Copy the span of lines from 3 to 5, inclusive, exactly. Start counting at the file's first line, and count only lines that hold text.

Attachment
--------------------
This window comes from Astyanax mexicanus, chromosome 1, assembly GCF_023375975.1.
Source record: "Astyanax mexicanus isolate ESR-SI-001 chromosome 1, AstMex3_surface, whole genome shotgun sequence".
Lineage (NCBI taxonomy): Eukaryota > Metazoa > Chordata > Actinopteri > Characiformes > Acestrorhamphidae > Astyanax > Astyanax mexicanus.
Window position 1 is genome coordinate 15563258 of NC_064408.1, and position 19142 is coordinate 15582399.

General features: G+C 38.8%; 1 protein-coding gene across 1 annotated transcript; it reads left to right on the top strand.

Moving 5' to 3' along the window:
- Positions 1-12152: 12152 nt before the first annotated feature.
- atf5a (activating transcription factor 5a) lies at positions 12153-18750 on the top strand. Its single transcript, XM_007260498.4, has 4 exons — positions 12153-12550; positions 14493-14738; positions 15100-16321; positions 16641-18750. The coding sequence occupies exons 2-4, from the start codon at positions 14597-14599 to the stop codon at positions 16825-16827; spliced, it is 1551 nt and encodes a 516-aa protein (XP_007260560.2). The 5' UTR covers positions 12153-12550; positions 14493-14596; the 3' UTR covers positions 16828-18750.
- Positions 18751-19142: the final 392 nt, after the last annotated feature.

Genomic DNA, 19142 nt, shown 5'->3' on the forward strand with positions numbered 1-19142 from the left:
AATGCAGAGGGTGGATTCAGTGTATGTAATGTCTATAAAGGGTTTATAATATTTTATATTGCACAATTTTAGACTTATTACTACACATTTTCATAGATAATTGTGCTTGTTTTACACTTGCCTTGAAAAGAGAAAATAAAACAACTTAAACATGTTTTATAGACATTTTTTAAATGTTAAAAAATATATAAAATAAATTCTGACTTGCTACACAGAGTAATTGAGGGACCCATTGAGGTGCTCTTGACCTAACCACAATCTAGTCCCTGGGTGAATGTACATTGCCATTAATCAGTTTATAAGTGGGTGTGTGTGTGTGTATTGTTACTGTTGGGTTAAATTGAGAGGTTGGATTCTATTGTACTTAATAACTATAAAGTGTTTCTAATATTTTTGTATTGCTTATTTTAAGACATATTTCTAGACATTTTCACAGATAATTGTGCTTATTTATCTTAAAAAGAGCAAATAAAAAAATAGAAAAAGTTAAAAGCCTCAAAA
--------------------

Lineage (NCBI taxonomy): Eukaryota > Metazoa > Chordata > Actinopteri > Characiformes > Acestrorhamphidae > Astyanax > Astyanax mexicanus.
Window position 1 is genome coordinate 15563258 of NC_064408.1, and position 19142 is coordinate 15582399.

General features: G+C 38.8%; 1 protein-coding gene across 1 annotated transcript; it reads left to right on the top strand.